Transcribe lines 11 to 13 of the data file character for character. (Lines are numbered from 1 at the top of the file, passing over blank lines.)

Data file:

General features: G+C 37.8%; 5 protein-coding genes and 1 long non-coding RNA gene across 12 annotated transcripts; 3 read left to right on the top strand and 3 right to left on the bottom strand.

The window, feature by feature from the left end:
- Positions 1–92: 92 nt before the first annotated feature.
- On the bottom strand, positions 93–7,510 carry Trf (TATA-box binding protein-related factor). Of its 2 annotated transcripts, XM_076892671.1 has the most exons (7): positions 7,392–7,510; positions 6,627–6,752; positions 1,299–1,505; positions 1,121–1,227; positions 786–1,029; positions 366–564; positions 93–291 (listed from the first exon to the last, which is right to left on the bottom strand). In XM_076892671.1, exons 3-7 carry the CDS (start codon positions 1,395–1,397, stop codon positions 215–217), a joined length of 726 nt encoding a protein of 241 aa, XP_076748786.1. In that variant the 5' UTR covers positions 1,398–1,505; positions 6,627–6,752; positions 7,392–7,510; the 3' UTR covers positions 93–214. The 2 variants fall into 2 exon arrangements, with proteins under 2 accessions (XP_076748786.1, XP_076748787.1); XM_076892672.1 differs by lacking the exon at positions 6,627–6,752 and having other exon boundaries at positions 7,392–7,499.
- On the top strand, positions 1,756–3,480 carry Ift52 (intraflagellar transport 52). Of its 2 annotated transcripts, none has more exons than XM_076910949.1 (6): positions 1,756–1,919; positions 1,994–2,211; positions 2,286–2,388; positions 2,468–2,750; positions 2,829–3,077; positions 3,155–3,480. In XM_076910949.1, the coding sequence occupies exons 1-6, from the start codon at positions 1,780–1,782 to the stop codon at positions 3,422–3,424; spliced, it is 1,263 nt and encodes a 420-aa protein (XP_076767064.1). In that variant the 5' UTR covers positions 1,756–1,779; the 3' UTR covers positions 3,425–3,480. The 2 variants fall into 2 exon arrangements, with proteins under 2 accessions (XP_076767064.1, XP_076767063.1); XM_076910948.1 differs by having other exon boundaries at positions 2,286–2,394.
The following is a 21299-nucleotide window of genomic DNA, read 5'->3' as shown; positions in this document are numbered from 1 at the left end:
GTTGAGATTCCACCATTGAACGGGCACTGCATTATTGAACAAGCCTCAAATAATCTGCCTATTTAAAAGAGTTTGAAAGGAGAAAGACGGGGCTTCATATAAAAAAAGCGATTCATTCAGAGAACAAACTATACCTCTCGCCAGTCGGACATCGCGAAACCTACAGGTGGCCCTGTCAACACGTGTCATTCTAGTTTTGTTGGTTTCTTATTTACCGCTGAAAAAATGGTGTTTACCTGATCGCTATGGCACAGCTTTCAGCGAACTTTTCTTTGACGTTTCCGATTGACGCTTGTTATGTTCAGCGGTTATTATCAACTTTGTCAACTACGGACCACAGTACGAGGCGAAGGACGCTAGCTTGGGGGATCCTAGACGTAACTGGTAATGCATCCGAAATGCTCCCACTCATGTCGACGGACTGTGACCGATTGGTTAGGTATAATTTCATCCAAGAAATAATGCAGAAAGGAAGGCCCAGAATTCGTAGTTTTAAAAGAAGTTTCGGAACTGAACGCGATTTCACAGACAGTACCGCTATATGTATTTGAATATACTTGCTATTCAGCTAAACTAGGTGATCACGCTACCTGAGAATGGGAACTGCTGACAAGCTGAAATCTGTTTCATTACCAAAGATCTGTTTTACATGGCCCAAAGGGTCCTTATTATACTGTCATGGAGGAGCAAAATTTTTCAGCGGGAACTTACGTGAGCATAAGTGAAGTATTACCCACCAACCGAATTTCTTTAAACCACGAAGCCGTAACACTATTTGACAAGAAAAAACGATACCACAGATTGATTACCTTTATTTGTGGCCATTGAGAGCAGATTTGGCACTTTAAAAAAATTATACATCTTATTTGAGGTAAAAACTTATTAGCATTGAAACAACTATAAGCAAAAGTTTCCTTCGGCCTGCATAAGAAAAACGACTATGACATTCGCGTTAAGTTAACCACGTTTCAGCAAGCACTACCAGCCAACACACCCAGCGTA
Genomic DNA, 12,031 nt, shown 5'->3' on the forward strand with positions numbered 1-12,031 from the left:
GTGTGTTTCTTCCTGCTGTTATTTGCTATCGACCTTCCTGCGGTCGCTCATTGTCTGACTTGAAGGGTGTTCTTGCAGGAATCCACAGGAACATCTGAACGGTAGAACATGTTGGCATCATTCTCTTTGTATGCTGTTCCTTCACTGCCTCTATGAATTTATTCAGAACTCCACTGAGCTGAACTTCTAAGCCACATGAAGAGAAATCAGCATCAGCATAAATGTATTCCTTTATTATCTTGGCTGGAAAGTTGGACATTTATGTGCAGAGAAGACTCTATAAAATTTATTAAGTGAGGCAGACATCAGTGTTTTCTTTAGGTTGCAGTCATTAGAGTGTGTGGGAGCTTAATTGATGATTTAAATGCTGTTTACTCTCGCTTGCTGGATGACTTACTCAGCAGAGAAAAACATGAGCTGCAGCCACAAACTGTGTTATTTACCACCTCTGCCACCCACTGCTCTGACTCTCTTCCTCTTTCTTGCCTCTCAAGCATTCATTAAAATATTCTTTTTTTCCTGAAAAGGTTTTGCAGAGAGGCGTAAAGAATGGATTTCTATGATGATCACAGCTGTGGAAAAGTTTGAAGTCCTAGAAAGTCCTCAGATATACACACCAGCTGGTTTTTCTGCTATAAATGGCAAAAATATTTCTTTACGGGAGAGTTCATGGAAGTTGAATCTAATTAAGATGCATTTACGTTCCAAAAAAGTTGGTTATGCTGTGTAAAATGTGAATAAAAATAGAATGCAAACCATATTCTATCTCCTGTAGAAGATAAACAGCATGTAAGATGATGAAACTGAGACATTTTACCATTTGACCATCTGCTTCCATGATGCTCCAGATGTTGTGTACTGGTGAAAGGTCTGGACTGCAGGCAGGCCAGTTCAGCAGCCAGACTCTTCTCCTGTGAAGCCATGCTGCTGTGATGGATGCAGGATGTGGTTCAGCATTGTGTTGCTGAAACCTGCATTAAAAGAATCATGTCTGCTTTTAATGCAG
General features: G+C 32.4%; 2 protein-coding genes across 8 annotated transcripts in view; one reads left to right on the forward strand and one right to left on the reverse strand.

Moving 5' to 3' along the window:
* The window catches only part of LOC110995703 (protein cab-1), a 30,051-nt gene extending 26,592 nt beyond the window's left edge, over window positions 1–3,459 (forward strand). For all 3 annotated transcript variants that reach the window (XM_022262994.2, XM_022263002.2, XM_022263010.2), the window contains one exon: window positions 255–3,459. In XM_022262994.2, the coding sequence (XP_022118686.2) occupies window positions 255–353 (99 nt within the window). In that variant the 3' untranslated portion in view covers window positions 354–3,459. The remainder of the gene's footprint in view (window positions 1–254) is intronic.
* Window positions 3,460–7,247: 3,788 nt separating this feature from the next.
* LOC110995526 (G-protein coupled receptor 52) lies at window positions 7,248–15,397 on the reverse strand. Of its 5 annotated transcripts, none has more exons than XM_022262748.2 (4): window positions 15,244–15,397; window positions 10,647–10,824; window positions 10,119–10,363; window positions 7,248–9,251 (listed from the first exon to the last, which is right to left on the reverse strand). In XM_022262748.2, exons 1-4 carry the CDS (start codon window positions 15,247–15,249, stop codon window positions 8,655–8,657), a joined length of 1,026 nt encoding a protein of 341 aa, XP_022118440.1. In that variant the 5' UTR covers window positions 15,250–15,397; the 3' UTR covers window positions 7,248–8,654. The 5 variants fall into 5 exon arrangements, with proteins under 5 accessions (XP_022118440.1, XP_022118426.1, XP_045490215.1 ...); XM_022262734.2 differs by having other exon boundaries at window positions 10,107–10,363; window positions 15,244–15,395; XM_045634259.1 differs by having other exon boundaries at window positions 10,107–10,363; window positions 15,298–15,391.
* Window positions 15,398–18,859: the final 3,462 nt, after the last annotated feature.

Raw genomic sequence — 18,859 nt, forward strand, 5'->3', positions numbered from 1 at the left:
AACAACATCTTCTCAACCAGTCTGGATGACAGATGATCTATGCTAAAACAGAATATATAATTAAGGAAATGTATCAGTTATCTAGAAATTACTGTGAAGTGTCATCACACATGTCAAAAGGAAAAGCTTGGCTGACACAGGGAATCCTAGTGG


Moving 5' to 3' along the window:
* The window catches only part of LOC110995703 (protein cab-1), a 30,051-nt gene extending 26,592 nt beyond the window's left edge, over window positions 1–3,459 (forward strand). For all 3 annotated transcript variants that reach the window (XM_022262994.2, XM_022263002.2, XM_022263010.2), the window contains one exon: window positions 255–3,459. In XM_022262994.2, the coding sequence (XP_022118686.2) occupies window positions 255–353 (99 nt within the window). In that variant the 3' untranslated portion in view covers window positions 354–3,459. The remainder of the gene's footprint in view (window positions 1–254) is intronic.
* Window positions 3,460–7,247: 3,788 nt separating this feature from the next.